CS856 - Advanced Topics in Distributed Systems:
Internet Transport Performance
Internet technology provides a highly flexible communication platform that has the potential to replace existing networks, such as the current telephone network, while offering ubiquitous access to additional communication services at the same time. There is also a trend to apply Internet technology to new scenarios (such as mobile end systems) that are not necessarily handled well by the original design.
Some of the key challenges for the future evolution of the Internet are the provision of controllable performance assurances, service discrimination, and service reliability. To achieve a high level of transport service reliability, similar to the telephone network, while also allowing for appropriate differentiation to efficiently support multiple communication applications within a single network infrastructure, additional control elements have to be inserted at appropriate places in the Internet architecture. The nature, placement, and detailed design of such control elements are the subject of an ongoing debate throughout the academic and industrial research community.
This course covers the state of the art in different aspects of
Internet transport performance, ranging from packet scheduling and
congestion control to routing, resilience, and network architecture,
taking into account the requirements of fixed and mobile end systems.
From the School's web page:
Also, students considering the course should have taken and enjoyed a computer networks course (CS 456/656 or equivalent).
We will rotate through a number of topics and cover each topic twice. During the first round, there will be a lecture and we will discuss historical and background material. During the second round, we will discuss selected papers presenting recent research proposals.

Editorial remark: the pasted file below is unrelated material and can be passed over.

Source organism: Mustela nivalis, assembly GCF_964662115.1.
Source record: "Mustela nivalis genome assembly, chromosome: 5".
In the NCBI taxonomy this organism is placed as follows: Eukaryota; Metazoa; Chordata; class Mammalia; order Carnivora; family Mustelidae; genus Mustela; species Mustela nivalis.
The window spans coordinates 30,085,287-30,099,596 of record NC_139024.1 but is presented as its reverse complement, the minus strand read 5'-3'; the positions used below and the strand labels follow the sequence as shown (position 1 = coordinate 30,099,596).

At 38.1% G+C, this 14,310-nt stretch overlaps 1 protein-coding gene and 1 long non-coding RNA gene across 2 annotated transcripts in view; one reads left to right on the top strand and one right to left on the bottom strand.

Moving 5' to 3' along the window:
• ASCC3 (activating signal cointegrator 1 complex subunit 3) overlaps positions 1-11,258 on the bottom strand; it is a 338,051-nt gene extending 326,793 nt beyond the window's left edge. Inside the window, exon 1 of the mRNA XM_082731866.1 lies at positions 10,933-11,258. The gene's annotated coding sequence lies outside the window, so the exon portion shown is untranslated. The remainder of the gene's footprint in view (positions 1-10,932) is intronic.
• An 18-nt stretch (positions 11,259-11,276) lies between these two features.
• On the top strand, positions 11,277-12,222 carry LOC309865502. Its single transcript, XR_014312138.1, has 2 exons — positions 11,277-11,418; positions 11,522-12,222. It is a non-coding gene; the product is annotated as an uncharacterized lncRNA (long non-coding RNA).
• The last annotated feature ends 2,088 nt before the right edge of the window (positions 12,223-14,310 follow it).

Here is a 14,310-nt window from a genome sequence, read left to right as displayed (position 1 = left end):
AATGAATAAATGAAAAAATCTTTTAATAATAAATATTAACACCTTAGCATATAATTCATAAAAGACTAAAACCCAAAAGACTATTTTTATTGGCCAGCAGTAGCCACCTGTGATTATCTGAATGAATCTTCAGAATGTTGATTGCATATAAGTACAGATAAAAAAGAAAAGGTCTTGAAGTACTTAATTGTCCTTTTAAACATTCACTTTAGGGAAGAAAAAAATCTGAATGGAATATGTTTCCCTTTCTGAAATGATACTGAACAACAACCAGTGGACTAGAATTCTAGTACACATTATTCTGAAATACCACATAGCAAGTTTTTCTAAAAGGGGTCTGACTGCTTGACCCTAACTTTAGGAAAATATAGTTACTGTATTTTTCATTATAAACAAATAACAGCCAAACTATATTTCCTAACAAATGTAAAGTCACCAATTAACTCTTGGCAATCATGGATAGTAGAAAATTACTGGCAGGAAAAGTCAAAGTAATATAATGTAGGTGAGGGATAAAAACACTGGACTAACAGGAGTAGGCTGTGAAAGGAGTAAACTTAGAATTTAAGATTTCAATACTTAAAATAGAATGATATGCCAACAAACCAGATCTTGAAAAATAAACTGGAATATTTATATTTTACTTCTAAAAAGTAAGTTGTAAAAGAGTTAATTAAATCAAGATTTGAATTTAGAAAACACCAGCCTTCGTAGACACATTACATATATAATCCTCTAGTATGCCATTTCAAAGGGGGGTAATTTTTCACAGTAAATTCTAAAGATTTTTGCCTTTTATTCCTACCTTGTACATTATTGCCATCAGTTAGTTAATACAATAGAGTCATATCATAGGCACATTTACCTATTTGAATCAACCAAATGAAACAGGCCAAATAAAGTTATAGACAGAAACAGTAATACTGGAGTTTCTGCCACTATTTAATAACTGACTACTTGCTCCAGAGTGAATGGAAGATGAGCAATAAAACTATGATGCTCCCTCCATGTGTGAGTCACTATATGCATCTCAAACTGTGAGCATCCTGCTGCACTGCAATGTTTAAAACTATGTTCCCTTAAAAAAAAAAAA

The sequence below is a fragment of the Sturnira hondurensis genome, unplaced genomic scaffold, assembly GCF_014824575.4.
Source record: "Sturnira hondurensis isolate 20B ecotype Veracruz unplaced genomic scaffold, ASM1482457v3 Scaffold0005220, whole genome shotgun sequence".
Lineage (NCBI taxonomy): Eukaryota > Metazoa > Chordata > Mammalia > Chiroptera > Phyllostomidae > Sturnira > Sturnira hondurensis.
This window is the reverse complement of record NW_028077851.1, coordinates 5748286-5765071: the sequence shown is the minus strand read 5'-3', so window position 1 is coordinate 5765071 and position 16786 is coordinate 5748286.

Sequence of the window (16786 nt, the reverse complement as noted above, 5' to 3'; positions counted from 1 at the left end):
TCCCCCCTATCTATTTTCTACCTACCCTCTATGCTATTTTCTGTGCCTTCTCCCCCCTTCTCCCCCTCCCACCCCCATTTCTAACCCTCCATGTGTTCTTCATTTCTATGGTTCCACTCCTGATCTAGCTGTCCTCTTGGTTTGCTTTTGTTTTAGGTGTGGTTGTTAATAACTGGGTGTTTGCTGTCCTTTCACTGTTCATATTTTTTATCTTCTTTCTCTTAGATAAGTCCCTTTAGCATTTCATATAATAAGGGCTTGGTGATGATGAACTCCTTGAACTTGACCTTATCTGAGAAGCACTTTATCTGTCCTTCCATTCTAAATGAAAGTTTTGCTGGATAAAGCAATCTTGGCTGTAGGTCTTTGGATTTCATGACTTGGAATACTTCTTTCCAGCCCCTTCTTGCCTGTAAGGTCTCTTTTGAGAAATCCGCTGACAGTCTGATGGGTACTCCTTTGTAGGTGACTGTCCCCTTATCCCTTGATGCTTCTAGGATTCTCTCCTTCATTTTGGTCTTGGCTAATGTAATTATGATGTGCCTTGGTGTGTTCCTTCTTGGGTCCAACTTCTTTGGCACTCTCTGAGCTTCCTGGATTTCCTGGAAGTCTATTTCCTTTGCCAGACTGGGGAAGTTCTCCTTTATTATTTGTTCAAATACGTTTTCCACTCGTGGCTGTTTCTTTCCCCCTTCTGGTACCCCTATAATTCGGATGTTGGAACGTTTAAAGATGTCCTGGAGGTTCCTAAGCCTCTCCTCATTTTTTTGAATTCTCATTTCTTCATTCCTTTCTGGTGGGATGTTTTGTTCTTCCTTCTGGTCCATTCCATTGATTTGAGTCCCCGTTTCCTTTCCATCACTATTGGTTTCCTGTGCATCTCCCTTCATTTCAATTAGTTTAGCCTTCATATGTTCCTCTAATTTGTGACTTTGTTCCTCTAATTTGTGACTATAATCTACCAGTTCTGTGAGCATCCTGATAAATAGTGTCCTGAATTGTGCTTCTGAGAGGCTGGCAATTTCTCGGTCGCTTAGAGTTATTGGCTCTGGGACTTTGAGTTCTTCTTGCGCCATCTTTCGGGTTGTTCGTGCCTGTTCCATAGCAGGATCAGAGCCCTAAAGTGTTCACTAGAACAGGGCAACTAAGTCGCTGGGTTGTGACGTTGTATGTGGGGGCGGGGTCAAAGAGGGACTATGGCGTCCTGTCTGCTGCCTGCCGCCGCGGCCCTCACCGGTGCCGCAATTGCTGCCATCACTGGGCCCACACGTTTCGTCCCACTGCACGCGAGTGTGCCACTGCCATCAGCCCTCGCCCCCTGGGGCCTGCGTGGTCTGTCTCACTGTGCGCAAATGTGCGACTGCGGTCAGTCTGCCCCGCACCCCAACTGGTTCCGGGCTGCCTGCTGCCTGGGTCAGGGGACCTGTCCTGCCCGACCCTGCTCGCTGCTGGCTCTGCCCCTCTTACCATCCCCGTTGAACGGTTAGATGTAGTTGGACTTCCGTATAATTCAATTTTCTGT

See here for a detailed outline.
A list of sample
project ideas will be distributed during the first class,
but students are also
welcome to propose their own projects. Projects should consist of
literature research and some practical component, such as a simulation
study or prototype implementation/experimentation.
Draft timeline for project work:
Grading will be computed using the following weighting scheme:
|Project Proposal (incl. Proposal
|Course Project (incl. Final
|Project Paper Reviews
Students are expected to know what constitutes academic integrity, to avoid committing academic offenses, and to take responsibility for their actions. Students who are unsure whether an action constitutes an offense, or who need help in learning how to avoid offenses (e.g., plagiarism, cheating) or about "rules" for group work / collaboration should seek guidance from the course professor, TA, academic advisor, or the Undergraduate Associate Dean.
For information on categories of offenses and types of penalties, students should refer to Policy #71, Student Academic Discipline, http://www.adm.uwaterloo.ca/infosec/Policies/policy71.html
Students who believe that they have been wrongfully or unjustly penalized have the right to grieve; refer to Policy #70, Student Grievance, http://www.adm.uwaterloo.ca/infosec/Policies/policy70.html
Last updated: May 26, 2004